Under UK law, workers are entitled to a minimum of 5.6 weeks annual leave per year. This new legislation permits employees to carry forward up to 4 of those weeks into the following 2 years.

Employers should make sure their staff can take the 1.6 weeks that they cannot rollover before the end of the year if they haven’t taken it already.


Can my employer force me to take annual leave even if I don’t want to?

While the legislation does mean that you can carry paid leave over into 2021 and 2022, your employer does have the right to request that you take some time off.

This is intended to ensure that the business can function as needed over the coming months, and that there is not a period of time where a large proportion of the workforce could choose to be off, resulting in operating issues.

The official guidance around this does state that your employer must twice as much notice to the employee as the amount of time off required – so, if they are asking you to take two weeks off, they must give you four weeks of notice.


What reasons might I have for not being able to take leave due to Coronavirus?

The Government suggests that it may not have been “reasonably practicable” for you to take leave during the pandemic in a number of situations. If your business has been so busy during the last few months that you had to work to meet demand, that would count. If you had to cover for others who were ill or self-isolating, that would also be acceptable.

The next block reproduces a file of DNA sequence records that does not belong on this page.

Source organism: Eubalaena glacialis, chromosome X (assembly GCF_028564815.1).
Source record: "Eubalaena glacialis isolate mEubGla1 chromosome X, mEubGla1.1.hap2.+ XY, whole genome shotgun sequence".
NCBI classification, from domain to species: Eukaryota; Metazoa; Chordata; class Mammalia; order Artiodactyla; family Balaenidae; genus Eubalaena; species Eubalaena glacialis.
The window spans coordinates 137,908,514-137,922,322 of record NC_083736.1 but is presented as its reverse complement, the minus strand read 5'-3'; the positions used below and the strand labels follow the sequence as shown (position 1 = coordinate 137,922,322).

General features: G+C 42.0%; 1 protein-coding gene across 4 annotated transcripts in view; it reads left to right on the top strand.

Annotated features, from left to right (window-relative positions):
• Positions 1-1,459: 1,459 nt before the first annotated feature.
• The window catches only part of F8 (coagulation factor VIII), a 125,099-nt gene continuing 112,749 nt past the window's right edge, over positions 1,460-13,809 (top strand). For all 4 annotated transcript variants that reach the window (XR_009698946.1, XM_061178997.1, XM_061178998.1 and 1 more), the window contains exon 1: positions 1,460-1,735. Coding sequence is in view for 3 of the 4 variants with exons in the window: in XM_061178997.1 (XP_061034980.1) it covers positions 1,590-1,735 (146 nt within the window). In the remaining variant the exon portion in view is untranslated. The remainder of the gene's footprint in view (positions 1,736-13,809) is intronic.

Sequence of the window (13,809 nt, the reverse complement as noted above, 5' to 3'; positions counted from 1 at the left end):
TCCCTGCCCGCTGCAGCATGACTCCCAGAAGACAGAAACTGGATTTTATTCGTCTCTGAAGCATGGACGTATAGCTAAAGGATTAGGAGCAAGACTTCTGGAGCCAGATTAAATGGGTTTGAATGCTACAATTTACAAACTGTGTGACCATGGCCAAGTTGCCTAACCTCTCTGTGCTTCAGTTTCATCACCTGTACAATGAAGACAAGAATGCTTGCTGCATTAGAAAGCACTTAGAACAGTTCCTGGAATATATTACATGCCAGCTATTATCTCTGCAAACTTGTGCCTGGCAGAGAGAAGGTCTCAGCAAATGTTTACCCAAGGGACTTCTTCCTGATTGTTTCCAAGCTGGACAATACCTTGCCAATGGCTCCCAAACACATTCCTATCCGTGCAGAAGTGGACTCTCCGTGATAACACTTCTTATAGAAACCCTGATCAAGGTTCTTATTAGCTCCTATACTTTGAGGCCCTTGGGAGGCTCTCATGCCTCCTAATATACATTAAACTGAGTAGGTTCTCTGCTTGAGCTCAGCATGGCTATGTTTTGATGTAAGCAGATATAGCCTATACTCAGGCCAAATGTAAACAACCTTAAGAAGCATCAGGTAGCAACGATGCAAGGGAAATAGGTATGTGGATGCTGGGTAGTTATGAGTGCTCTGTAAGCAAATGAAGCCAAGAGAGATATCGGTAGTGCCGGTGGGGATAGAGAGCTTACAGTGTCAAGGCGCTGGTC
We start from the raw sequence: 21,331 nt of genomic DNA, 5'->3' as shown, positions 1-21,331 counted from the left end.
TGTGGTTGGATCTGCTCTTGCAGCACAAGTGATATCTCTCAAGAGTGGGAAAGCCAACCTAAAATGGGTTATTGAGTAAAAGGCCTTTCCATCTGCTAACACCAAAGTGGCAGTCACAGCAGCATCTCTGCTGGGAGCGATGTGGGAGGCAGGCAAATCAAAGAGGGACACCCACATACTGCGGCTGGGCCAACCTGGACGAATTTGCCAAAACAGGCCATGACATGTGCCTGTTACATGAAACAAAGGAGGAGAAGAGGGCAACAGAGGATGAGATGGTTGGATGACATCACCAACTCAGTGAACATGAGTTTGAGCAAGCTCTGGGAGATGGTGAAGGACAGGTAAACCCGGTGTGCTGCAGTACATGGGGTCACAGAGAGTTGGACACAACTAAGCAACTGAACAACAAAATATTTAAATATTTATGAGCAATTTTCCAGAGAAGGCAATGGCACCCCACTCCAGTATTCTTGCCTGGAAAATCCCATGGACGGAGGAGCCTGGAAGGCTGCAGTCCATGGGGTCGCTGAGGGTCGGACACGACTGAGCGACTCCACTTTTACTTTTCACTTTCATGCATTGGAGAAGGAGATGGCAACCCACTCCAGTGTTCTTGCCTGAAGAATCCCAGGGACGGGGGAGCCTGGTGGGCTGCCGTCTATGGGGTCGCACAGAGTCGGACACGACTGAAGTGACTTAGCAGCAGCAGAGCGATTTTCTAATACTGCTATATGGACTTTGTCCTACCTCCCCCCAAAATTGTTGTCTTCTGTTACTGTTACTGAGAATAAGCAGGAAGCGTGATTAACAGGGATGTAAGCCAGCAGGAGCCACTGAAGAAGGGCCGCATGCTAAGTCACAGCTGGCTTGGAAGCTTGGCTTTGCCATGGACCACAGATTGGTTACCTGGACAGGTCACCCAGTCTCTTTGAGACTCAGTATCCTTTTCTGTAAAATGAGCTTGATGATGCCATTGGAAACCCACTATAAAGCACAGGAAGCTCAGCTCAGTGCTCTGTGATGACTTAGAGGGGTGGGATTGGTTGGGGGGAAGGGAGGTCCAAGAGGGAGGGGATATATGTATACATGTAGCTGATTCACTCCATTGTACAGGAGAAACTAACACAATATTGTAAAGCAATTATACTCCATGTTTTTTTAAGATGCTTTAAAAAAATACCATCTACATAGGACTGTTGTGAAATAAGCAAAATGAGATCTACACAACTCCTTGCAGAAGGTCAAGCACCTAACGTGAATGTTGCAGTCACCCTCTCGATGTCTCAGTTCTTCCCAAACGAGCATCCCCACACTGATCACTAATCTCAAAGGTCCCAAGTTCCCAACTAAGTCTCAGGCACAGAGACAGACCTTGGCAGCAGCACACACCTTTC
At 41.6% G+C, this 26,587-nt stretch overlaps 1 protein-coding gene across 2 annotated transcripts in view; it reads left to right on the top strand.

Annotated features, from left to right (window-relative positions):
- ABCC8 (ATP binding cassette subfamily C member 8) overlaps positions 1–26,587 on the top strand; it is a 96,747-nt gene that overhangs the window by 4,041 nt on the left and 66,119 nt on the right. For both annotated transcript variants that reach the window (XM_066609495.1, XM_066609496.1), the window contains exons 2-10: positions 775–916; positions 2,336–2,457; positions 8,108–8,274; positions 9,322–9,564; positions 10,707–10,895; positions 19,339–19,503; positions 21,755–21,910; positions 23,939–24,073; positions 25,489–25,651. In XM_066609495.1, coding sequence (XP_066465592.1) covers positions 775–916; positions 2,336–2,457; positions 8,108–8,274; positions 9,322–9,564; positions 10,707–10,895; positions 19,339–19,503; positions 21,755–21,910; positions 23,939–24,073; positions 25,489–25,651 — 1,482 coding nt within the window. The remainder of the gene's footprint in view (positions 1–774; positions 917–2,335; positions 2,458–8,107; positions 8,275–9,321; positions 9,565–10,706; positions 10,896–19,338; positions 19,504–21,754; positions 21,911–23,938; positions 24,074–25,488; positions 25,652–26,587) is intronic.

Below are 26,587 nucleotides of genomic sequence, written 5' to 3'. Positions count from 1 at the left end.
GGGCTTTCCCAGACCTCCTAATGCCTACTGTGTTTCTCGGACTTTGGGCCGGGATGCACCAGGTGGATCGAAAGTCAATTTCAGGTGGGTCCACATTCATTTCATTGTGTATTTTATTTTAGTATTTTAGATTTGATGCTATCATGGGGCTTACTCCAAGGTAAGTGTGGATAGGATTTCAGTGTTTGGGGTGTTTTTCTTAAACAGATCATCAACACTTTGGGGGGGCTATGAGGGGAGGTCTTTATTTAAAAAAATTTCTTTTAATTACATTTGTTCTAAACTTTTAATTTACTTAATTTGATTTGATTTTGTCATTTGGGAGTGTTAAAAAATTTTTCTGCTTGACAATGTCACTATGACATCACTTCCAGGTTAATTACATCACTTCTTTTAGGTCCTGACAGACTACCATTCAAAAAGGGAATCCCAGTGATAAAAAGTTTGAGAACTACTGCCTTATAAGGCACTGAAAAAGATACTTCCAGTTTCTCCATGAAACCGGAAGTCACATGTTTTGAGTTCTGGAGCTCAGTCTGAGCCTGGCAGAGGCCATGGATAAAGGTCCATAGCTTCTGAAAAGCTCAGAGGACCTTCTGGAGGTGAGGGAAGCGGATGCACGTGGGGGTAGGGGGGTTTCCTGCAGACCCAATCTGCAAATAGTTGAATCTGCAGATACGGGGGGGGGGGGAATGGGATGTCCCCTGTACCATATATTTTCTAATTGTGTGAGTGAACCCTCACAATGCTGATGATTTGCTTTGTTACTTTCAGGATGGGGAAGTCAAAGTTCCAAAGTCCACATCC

If you didn’t take holiday because it would have impacted on wider society’s response to the pandemic, that would also give you reason to carry holiday forward.

See full details on the government’s website:


Should I take holiday even if I have to stay at home?

With lockdown and restrictions meaning we can’t see friends and family, it is tempting to put off taking leave because it doesn’t seem worth it.

However, don’t forget that holiday is an opportunity to rest and recuperate as much as travel and have fun. It’s been a stressful year for all of us. Consider whether rolling over your leave would be best for your mental and physical health. Even if you can’t go far, a break at home with a few local walks and home comforts, could help you feel much better.

While you are allowed to carry holidays forward, you may choose not to do this just because you can, and instead take a well-earned rest.

If you are concerned about taking annual leave or receiving Statutory Sick Pay during Coronavirus, please contact our Employment Law team for guidance. Or, if you are an employer with questions about the new legislation on carrying forward leave or need help with your policy or contracts, please reach out to our Employment Law team.


Photo by Jessica Lewis on Unsplash

Katie Ash
  • Director
  • Solicitor
  • Head of Employment Law